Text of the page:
I just read that Mae Young (that would be the Great Mae Young), professional wrestling champion and Hall of Famer, died nearly a month ago, in Columbia, SC, age 90. The headline of her New York Times obit called her “unladylike.”
Often cited as the best (and perhaps the dirtiest) competitor in her sport, she learned to wrestle (and play football) with the boys in high school in Oklahoma. Her first professional match was in 1939, her last time in the ring, 2010. Fierce (when that meant strength and stamina, not attitude), she preferred real fighting to artifice.
Few things are as dangerous to the preservation of the order of things as an “unsocialized” woman, a woman who just doesn’t give a damn about the requirements and constraints heaped on her gender. Mae Young, decades before women were wearing “boyfriend” jeans and pantsuits, dressed in men’s clothes, smoked cigars and earned her own living–as a combatant.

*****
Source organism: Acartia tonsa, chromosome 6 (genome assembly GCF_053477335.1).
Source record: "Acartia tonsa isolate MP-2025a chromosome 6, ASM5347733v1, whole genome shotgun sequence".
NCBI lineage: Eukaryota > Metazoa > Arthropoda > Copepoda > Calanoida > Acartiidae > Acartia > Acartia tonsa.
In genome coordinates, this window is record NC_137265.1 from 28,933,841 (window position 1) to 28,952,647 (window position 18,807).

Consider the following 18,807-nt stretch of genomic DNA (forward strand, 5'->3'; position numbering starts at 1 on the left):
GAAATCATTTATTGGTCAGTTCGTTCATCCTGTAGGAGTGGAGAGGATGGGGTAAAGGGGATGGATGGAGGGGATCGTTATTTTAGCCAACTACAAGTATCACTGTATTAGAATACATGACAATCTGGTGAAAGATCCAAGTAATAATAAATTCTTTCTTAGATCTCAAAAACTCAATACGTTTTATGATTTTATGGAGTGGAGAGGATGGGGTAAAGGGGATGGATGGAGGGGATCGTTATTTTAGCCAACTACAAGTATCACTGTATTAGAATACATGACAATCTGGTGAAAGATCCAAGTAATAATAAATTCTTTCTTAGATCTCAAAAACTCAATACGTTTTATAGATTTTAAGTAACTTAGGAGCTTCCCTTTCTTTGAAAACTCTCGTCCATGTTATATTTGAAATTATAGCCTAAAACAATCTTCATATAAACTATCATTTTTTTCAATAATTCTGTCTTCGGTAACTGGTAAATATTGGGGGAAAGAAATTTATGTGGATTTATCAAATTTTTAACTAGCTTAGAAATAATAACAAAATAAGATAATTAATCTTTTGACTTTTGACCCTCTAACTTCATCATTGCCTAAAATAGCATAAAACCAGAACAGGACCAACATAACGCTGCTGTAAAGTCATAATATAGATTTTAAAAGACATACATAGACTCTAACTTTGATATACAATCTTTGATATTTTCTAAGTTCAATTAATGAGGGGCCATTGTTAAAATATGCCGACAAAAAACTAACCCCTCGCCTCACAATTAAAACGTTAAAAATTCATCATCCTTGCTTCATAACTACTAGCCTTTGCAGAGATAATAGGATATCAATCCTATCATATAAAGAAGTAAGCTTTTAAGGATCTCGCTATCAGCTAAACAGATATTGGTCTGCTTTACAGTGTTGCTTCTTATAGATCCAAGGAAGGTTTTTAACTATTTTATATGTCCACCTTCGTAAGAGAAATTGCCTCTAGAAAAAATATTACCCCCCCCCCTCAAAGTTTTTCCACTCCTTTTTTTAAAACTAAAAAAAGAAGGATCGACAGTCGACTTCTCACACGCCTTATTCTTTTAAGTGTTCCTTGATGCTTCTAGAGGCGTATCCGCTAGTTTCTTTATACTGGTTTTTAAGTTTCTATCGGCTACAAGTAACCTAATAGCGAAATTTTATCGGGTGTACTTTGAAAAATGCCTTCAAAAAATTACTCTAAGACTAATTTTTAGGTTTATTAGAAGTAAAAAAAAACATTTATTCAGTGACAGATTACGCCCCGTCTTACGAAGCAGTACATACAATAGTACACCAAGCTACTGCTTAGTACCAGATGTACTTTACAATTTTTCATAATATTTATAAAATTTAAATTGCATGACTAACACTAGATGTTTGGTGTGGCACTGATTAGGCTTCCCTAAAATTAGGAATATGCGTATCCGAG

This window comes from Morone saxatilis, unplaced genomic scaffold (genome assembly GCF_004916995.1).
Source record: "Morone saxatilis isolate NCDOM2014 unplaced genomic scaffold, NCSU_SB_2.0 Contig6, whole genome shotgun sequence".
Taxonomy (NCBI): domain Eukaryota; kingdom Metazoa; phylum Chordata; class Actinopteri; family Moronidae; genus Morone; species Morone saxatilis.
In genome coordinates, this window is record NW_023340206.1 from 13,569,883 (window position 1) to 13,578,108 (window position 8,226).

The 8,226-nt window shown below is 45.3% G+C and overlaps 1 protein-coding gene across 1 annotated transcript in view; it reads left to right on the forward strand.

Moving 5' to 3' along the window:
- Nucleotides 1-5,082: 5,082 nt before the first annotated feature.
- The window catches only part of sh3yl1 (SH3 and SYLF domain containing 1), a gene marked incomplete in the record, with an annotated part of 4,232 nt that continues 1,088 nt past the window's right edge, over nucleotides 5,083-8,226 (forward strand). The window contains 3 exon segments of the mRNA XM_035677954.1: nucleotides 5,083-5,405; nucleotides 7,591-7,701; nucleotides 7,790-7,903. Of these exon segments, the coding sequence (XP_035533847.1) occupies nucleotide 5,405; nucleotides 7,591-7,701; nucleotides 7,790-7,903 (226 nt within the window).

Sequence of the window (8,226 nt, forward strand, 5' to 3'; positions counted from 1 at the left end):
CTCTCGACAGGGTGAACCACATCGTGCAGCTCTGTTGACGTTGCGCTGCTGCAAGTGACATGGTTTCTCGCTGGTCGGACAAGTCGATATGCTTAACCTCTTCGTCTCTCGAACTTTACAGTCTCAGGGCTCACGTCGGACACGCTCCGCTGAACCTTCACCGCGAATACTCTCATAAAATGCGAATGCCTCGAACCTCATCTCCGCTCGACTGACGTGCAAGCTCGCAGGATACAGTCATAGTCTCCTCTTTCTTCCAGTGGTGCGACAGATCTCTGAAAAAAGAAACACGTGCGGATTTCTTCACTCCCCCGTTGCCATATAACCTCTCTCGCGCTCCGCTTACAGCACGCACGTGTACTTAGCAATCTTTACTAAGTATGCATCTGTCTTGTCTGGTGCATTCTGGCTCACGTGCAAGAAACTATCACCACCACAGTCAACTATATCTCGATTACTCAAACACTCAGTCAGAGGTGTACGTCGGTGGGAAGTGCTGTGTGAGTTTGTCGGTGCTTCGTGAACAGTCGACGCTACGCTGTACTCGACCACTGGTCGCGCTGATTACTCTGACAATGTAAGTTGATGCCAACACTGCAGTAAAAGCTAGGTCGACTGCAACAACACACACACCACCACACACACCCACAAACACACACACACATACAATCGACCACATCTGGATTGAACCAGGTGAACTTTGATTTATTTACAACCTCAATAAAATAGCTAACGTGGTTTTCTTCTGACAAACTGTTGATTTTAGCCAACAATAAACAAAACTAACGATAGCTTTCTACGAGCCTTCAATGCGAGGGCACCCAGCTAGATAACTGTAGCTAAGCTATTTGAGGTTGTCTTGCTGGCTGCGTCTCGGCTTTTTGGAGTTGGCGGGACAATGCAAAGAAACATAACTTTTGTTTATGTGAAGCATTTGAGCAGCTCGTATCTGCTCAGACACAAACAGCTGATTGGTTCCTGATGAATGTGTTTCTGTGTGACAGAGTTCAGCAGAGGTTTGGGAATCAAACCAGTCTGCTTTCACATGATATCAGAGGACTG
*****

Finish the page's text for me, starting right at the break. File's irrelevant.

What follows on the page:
Still fierce when I photographed her with her long-time friend, wrestler and promoter, Lillian Ellison (better known as the Fabulous Moolah and who died in 2007), Mae stood with crossed arms, her third finger subtly extending from her left hand.
Lately the culture is convulsed with the issue of how broad can the accepted standard of female beauty be and are real women’s bodies ok? Redefining what’s attractive, accepting the way women actually look–that’s good. But the problem remains that we’re still, obsessively, endlessly talking about women’s looks. We need to change the subject.
When I saw that Barbie was chosen as the cover model for the 50th anniversary issue of Sports Illustrated’s swimsuit issue (on a newsstand near you next week), I thought it was a parody, and really funny–the Onion in action. But it’s real–Mattel’s idea, paid for (no one at either the toy company or Time Inc. will say for how much). Ah, synergy.